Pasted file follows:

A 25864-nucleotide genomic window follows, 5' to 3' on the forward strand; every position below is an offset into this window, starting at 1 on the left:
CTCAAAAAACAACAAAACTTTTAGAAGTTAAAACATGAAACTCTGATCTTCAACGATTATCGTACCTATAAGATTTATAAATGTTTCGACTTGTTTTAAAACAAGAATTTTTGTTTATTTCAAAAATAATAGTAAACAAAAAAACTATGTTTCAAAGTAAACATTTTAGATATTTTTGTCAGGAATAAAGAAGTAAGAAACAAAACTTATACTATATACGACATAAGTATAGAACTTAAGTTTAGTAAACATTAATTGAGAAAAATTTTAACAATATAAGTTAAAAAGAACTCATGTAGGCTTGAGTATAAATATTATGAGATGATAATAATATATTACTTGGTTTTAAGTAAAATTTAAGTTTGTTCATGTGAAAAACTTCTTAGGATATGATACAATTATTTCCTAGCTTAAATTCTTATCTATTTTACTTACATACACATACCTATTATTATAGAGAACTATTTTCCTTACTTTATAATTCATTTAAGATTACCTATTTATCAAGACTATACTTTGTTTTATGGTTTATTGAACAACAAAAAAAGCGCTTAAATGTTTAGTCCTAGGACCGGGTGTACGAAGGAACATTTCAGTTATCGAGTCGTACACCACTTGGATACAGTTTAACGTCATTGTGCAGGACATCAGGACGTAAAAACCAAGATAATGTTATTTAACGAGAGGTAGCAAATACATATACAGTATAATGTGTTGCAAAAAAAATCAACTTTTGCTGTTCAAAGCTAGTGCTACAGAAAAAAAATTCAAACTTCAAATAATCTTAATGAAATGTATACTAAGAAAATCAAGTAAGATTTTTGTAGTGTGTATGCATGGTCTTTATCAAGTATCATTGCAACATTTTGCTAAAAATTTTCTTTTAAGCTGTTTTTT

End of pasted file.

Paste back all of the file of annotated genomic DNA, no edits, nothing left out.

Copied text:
A 25864-nucleotide genomic window follows, 5' to 3' on the forward strand; every position below is an offset into this window, starting at 1 on the left:
CTCAAAAAACAACAAAACTTTTAGAAGTTAAAACATGAAACTCTGATCTTCAACGATTATCGTACCTATAAGATTTATAAATGTTTCGACTTGTTTTAAAACAAGAATTTTTGTTTATTTCAAAAATAATAGTAAACAAAAAAACTATGTTTCAAAGTAAACATTTTAGATATTTTTGTCAGGAATAAAGAAGTAAGAAACAAAACTTATACTATATACGACATAAGTATAGAACTTAAGTTTAGTAAACATTAATTGAGAAAAATTTTAACAATATAAGTTAAAAAGAACTCATGTAGGCTTGAGTATAAATATTATGAGATGATAATAATATATTACTTGGTTTTAAGTAAAATTTAAGTTTGTTCATGTGAAAAACTTCTTAGGATATGATACAATTATTTCCTAGCTTAAATTCTTATCTATTTTACTTACATACACATACCTATTATTATAGAGAACTATTTTCCTTACTTTATAATTCATTTAAGATTACCTATTTATCAAGACTATACTTTGTTTTATGGTTTATTGAACAACAAAAAAAGCGCTTAAATGTTTAGTCCTAGGACCGGGTGTACGAAGGAACATTTCAGTTATCGAGTCGTACACCACTTGGATACAGTTTAACGTCATTGTGCAGGACATCAGGACGTAAAAACCAAGATAATGTTATTTAACGAGAGGTAGCAAATACATATACAGTATAATGTGTTGCAAAAAAAATCAACTTTTGCTGTTCAAAGCTAGTGCTACAGAAAAAAAATTCAAACTTCAAATAATCTTAATGAAATGTATACTAAGAAAATCAAGTAAGATTTTTGTAGTGTGTATGCATGGTCTTTATCAAGTATCATTGCAACATTTTGCTAAAAATTTTCTTTTAAGCTGTTTTTT